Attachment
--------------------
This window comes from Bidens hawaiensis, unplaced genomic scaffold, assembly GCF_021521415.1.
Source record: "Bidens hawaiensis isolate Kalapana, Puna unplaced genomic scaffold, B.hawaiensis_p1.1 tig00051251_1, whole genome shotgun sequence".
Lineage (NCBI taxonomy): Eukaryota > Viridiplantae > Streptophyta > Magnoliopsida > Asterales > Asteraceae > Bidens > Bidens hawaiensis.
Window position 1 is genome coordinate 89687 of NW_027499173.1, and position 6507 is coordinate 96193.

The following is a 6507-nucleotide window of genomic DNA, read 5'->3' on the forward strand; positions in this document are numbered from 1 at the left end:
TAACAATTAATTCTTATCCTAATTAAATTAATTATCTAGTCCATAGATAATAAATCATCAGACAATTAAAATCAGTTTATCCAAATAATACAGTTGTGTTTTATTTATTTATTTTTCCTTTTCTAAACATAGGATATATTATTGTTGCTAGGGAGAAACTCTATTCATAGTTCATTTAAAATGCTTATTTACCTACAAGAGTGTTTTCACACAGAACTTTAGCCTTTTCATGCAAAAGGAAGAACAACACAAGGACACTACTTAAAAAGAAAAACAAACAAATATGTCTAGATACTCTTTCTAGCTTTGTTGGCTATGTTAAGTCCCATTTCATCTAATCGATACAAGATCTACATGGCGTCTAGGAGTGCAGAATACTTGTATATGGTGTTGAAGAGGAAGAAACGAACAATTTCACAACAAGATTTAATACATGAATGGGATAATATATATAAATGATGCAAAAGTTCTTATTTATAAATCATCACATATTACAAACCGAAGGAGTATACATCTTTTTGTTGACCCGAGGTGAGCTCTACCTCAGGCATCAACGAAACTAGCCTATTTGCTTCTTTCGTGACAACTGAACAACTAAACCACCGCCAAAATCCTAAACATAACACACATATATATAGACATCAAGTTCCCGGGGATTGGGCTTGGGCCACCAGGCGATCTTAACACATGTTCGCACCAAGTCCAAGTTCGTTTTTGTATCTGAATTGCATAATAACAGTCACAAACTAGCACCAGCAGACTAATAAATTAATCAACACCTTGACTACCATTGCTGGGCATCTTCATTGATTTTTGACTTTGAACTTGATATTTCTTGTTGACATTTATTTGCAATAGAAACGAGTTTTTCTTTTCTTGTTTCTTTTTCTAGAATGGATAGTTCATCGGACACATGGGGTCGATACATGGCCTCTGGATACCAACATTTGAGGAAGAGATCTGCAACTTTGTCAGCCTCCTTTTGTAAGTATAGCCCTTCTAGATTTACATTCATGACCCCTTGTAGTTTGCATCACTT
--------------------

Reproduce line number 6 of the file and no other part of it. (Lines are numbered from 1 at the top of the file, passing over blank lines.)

TAACAATTAATTCTTATCCTAATTAAATTAATTATCTAGTCCATAGATAATAAATCATCAGACAATTAAAATCAGTTTATCCAAATAATACAGTTGTGTTTTATTTATTTATTTTTCCTTTTCTAAACATAGGATATATTATTGTTGCTAGGGAGAAACTCTATTCATAGTTCATTTAAAATGCTTATTTACCTACAAGAGTGTTTTCACACAGAACTTTAGCCTTTTCATGCAAAAGGAAGAACAACACAAGGACACTACTTAAAAAGAAAAACAAACAAATATGTCTAGATACTCTTTCTAGCTTTGTTGGCTATGTTAAGTCCCATTTCATCTAATCGATACAAGATCTACATGGCGTCTAGGAGTGCAGAATACTTGTATATGGTGTTGAAGAGGAAGAAACGAACAATTTCACAACAAGATTTAATACATGAATGGGATAATATATATAAATGATGCAAAAGTTCTTATTTATAAATCATCACATATTACAAACCGAAGGAGTATACATCTTTTTGTTGACCCGAGGTGAGCTCTACCTCAGGCATCAACGAAACTAGCCTATTTGCTTCTTTCGTGACAACTGAACAACTAAACCACCGCCAAAATCCTAAACATAACACACATATATATAGACATCAAGTTCCCGGGGATTGGGCTTGGGCCACCAGGCGATCTTAACACATGTTCGCACCAAGTCCAAGTTCGTTTTTGTATCTGAATTGCATAATAACAGTCACAAACTAGCACCAGCAGACTAATAAATTAATCAACACCTTGACTACCATTGCTGGGCATCTTCATTGATTTTTGACTTTGAACTTGATATTTCTTGTTGACATTTATTTGCAATAGAAACGAGTTTTTCTTTTCTTGTTTCTTTTTCTAGAATGGATAGTTCATCGGACACATGGGGTCGATACATGGCCTCTGGATACCAACATTTGAGGAAGAGATCTGCAACTTTGTCAGCCTCCTTTTGTAAGTATAGCCCTTCTAGATTTACATTCATGACCCCTTGTAGTTTGCATCACTT